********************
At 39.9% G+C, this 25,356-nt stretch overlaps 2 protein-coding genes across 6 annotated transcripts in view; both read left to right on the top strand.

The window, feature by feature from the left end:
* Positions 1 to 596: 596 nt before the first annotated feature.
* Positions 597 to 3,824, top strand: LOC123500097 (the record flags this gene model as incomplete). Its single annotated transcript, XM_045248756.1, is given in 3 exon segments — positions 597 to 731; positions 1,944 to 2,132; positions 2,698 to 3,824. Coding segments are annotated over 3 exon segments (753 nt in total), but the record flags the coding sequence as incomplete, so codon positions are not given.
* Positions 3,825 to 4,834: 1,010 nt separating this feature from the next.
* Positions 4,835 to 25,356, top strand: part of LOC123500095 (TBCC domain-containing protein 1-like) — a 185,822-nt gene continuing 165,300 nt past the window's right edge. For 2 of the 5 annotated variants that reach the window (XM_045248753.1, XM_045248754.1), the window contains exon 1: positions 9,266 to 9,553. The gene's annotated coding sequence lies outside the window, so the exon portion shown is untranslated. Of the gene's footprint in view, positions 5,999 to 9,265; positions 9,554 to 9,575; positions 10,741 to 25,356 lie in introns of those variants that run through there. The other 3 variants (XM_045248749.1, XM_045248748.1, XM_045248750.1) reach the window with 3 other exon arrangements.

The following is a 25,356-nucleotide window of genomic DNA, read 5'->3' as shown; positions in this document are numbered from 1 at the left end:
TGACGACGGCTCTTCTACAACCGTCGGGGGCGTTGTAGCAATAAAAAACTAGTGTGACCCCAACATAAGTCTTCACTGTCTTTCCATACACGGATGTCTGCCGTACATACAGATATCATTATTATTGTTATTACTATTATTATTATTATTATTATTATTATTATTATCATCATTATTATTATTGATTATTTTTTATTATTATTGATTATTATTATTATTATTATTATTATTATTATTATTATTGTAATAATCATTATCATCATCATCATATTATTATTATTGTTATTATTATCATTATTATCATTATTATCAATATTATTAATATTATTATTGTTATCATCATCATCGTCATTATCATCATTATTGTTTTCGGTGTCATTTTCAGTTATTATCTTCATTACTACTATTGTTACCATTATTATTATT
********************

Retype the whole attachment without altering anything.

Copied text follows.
At 39.9% G+C, this 25,356-nt stretch overlaps 2 protein-coding genes across 6 annotated transcripts in view; both read left to right on the top strand.

The window, feature by feature from the left end:
* Positions 1 to 596: 596 nt before the first annotated feature.
* Positions 597 to 3,824, top strand: LOC123500097 (the record flags this gene model as incomplete). Its single annotated transcript, XM_045248756.1, is given in 3 exon segments — positions 597 to 731; positions 1,944 to 2,132; positions 2,698 to 3,824. Coding segments are annotated over 3 exon segments (753 nt in total), but the record flags the coding sequence as incomplete, so codon positions are not given.
* Positions 3,825 to 4,834: 1,010 nt separating this feature from the next.
* Positions 4,835 to 25,356, top strand: part of LOC123500095 (TBCC domain-containing protein 1-like) — a 185,822-nt gene continuing 165,300 nt past the window's right edge. For 2 of the 5 annotated variants that reach the window (XM_045248753.1, XM_045248754.1), the window contains exon 1: positions 9,266 to 9,553. The gene's annotated coding sequence lies outside the window, so the exon portion shown is untranslated. Of the gene's footprint in view, positions 5,999 to 9,265; positions 9,554 to 9,575; positions 10,741 to 25,356 lie in introns of those variants that run through there. The other 3 variants (XM_045248749.1, XM_045248748.1, XM_045248750.1) reach the window with 3 other exon arrangements.

The following is a 25,356-nucleotide window of genomic DNA, read 5'->3' as shown; positions in this document are numbered from 1 at the left end:
TGACGACGGCTCTTCTACAACCGTCGGGGGCGTTGTAGCAATAAAAAACTAGTGTGACCCCAACATAAGTCTTCACTGTCTTTCCATACACGGATGTCTGCCGTACATACAGATATCATTATTATTGTTATTACTATTATTATTATTATTATTATTATTATTATTATCATCATTATTATTATTGATTATTTTTTATTATTATTGATTATTATTATTATTATTATTATTATTATTATTATTATTGTAATAATCATTATCATCATCATCATATTATTATTATTGTTATTATTATCATTATTATCATTATTATCAATATTATTAATATTATTATTGTTATCATCATCATCGTCATTATCATCATTATTGTTTTCGGTGTCATTTTCAGTTATTATCTTCATTACTACTATTGTTACCATTATTATTATT